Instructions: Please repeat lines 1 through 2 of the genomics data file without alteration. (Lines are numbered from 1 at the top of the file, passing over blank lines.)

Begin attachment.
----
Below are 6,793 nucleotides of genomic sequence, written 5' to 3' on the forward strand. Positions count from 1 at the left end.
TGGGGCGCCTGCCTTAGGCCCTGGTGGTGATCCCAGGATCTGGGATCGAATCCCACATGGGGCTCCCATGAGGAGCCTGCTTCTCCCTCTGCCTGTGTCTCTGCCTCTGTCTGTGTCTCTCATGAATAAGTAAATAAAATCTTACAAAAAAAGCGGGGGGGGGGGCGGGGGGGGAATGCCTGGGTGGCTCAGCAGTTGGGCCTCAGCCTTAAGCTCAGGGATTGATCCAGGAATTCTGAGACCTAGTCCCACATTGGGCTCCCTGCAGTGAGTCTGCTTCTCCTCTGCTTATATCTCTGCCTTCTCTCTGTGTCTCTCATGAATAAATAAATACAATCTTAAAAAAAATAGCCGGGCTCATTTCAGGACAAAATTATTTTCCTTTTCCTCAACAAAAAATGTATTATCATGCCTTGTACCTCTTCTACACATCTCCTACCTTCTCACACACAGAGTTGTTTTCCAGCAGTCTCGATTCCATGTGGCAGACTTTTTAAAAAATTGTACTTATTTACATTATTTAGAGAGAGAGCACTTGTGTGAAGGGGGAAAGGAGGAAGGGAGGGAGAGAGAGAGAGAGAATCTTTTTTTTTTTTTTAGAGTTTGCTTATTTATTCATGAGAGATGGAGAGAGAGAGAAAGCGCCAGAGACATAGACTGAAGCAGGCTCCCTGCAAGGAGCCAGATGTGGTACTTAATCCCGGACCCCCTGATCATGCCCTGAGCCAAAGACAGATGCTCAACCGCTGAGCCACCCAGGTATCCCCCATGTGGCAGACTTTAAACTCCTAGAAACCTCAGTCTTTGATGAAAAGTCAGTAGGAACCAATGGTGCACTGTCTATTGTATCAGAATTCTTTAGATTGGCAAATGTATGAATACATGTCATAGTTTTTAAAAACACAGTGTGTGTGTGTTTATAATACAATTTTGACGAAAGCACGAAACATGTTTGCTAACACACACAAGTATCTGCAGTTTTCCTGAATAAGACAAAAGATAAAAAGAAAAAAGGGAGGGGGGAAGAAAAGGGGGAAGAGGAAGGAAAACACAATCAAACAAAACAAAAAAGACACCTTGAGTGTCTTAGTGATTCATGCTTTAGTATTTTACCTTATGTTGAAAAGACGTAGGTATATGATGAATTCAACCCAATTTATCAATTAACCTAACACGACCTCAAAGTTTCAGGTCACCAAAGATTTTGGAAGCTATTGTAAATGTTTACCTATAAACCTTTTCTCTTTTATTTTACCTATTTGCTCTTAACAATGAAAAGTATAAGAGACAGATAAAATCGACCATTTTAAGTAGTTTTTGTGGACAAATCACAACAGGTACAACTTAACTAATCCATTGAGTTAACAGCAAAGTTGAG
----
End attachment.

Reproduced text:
Below are 6,793 nucleotides of genomic sequence, written 5' to 3' on the forward strand. Positions count from 1 at the left end.
TGGGGCGCCTGCCTTAGGCCCTGGTGGTGATCCCAGGATCTGGGATCGAATCCCACATGGGGCTCCCATGAGGAGCCTGCTTCTCCCTCTGCCTGTGTCTCTGCCTCTGTCTGTGTCTCTCATGAATAAGTAAATAAAATCTTACAAAAAAAGCGGGGGGGGGGGCGGGGGGGGAATGCCTGGGTGGCTCAGCAGTTGGGCCTCAGCCTTAAGCTCAGGGATTGATCCAGGAATTCTGAGACCTAGTCCCACATTGGGCTCCCTGCAGTGAGTCTGCTTCTCCTCTGCTTATATCTCTGCCTTCTCTCTGTGTCTCTCATGAATAAATAAATACAATCTTAAAAAAAATAGCCGGGCTCATTTCAGGACAAAATTATTTTCCTTTTCCTCAACAAAAAATGTATTATCATGCCTTGTACCTCTTCTACACATCTCCTACCTTCTCACACACAGAGTTGTTTTCCAGCAGTCTCGATTCCATGTGGCAGACTTTTTAAAAAATTGTACTTATTTACATTATTTAGAGAGAGAGCACTTGTGTGAAGGGGGAAAGGAGGAAGGGAGGGAGAGAGAGAGAGAGAATCTTTTTTTTTTTTTTAGAGTTTGCTTATTTATTCATGAGAGATGGAGAGAGAGAGAAAGCGCCAGAGACATAGACTGAAGCAGGCTCCCTGCAAGGAGCCAGATGTGGTACTTAATCCCGGACCCCCTGATCATGCCCTGAGCCAAAGACAGATGCTCAACCGCTGAGCCACCCAGGTATCCCCCATGTGGCAGACTTTAAACTCCTAGAAACCTCAGTCTTTGATGAAAAGTCAGTAGGAACCAATGGTGCACTGTCTATTGTATCAGAATTCTTTAGATTGGCAAATGTATGAATACATGTCATAGTTTTTAAAAACACAGTGTGTGTGTGTTTATAATACAATTTTGACGAAAGCACGAAACATGTTTGCTAACACACACAAGTATCTGCAGTTTTCCTGAATAAGACAAAAGATAAAAAGAAAAAAGGGAGGGGGGAAGAAAAGGGGGAAGAGGAAGGAAAACACAATCAAACAAAACAAAAAAGACACCTTGAGTGTCTTAGTGATTCATGCTTTAGTATTTTACCTTATGTTGAAAAGACGTAGGTATATGATGAATTCAACCCAATTTATCAATTAACCTAACACGACCTCAAAGTTTCAGGTCACCAAAGATTTTGGAAGCTATTGTAAATGTTTACCTATAAACCTTTTCTCTTTTATTTTACCTATTTGCTCTTAACAATGAAAAGTATAAGAGACAGATAAAATCGACCATTTTAAGTAGTTTTTGTGGACAAATCACAACAGGTACAACTTAACTAATCCATTGAGTTAACAGCAAAGTTGAG